Friday, October 30, 2009

Preview of a possible SR-520 solution

Although it is not anticipated that the upcoming construction of State Route 520 will have significant direct impact on Madison Park, we will certainly have a front-row seat from which to view the expansion project when it gets underway in 2012. And it is almost certainly the case that the Arboretum will be directly affected by both the construction and the placement of one of the freeway on-ramps, depending on which design option is ultimately chosen.

Given the probable interest in all this by MPB readers, I thought I'd take a look at what the Washington State Department of Transportation (DOT) is saying about the SR-520 expansion and floating-bridge replacement program. Without much investigative effort I discovered that DOT has some pretty interesting information easily available on its site. The video above provides a visually arresting simulation of driving on one of three options for the "west side" approach to the new bridge (click on HQ in the lower right corner for higher-resolution video quality). Simulations of driving on the other two options are also available on the DOT website.

To date, the only construction that is underway on this project has to do with the testing of various methods for building the pontoons. This is happening in Satsop, with ultimate construction of the pontoons to take place in the Grays Harbor area. Some of the pontoons for the new bridge will be the largest ever built, according to the DOT: "360 feet long, 75 feet wide and weighing over 11,000 tons. That’s as long as a football field and as heavy as 23 Boeing 747 jets." That's big.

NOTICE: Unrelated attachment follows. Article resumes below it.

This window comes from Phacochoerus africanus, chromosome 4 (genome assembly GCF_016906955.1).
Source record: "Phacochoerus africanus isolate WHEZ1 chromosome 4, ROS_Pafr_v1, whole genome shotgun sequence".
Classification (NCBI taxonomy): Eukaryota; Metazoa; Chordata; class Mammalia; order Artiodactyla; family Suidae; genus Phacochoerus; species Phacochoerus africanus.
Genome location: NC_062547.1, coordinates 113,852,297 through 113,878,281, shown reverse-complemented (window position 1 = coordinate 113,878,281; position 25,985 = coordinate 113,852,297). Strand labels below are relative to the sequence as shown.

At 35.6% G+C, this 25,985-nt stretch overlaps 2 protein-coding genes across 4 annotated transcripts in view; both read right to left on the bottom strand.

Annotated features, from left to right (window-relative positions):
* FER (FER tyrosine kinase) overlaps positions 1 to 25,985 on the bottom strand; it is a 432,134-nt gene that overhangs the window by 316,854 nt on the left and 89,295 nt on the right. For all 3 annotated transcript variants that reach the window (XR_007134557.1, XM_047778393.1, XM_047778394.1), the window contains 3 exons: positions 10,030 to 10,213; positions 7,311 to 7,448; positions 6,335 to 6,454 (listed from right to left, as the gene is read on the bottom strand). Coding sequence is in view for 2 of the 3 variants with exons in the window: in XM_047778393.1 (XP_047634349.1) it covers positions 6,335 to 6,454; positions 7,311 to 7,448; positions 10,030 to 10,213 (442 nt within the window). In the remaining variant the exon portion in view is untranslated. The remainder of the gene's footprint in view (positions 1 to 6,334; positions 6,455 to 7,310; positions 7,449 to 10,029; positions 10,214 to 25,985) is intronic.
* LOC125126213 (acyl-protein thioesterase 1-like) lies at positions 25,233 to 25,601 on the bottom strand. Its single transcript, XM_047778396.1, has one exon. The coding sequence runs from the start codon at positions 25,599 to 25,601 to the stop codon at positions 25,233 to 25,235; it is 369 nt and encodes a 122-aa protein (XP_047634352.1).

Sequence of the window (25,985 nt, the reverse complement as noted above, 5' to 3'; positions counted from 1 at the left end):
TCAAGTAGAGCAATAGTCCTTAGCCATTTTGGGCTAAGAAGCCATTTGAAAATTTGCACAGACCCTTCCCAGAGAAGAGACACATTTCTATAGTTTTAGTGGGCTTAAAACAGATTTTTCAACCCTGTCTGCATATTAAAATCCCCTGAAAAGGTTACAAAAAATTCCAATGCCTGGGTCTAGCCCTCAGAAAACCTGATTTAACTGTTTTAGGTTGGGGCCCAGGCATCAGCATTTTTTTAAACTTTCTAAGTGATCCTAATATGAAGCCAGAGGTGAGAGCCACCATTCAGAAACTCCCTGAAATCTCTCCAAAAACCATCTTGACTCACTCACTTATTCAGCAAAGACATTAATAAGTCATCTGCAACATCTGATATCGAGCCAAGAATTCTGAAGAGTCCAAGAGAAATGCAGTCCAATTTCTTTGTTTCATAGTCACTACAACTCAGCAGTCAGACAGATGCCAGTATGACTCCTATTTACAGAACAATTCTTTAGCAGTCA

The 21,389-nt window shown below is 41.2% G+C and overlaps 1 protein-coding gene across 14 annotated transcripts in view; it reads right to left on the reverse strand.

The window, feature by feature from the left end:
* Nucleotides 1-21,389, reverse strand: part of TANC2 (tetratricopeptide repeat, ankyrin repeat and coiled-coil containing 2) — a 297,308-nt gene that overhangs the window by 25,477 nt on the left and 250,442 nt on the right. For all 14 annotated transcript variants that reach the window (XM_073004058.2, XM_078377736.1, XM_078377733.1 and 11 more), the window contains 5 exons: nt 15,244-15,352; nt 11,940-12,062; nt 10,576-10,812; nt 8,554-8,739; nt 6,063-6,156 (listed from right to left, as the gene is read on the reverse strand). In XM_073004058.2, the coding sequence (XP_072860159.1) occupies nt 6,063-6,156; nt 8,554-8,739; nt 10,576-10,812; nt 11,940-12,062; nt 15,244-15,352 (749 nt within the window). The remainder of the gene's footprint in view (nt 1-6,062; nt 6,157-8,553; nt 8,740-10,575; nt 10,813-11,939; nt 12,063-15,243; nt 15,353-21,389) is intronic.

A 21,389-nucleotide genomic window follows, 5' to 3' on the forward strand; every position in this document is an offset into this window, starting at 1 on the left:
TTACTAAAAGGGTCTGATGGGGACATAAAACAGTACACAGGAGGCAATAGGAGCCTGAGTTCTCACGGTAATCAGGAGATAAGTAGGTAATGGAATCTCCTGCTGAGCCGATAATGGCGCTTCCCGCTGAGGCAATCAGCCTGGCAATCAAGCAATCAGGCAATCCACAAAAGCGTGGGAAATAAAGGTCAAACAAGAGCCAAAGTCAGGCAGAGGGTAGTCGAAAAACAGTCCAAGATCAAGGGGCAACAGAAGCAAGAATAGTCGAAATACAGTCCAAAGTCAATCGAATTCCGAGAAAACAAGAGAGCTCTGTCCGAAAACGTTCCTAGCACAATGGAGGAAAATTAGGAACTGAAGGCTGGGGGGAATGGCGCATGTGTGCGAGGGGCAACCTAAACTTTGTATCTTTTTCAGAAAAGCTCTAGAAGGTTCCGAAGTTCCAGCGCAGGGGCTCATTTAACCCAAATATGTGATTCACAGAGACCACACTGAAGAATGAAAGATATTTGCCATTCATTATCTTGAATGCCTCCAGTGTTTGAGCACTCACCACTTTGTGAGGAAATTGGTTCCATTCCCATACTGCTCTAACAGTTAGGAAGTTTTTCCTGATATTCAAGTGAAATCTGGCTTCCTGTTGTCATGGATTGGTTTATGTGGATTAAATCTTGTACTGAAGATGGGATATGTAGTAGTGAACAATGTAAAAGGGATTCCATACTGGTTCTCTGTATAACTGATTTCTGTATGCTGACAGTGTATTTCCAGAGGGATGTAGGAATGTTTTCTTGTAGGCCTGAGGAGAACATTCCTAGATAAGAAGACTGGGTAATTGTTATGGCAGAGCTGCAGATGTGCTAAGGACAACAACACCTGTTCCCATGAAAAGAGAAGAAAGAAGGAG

In case you wonder why the State thinks that the Evergreen Point Floating Bridge (pardon me, the Governor Albert D. Rosellini Bridge) is vulnerable and needs to be replaced, you need look no further than this simulation of the bridge's likely response to an earthquake:

1 comment:

  1. So far, I have yet to see a WA construction project improve traffic.

    That said, hope springs eternal.

    I do wonder if anyone analyzed the cost * likelihood for a catastrophic accident as described above. I'd not be surprised if it was orders of magnitude cheaper to risk the accident then to build a new bridge.


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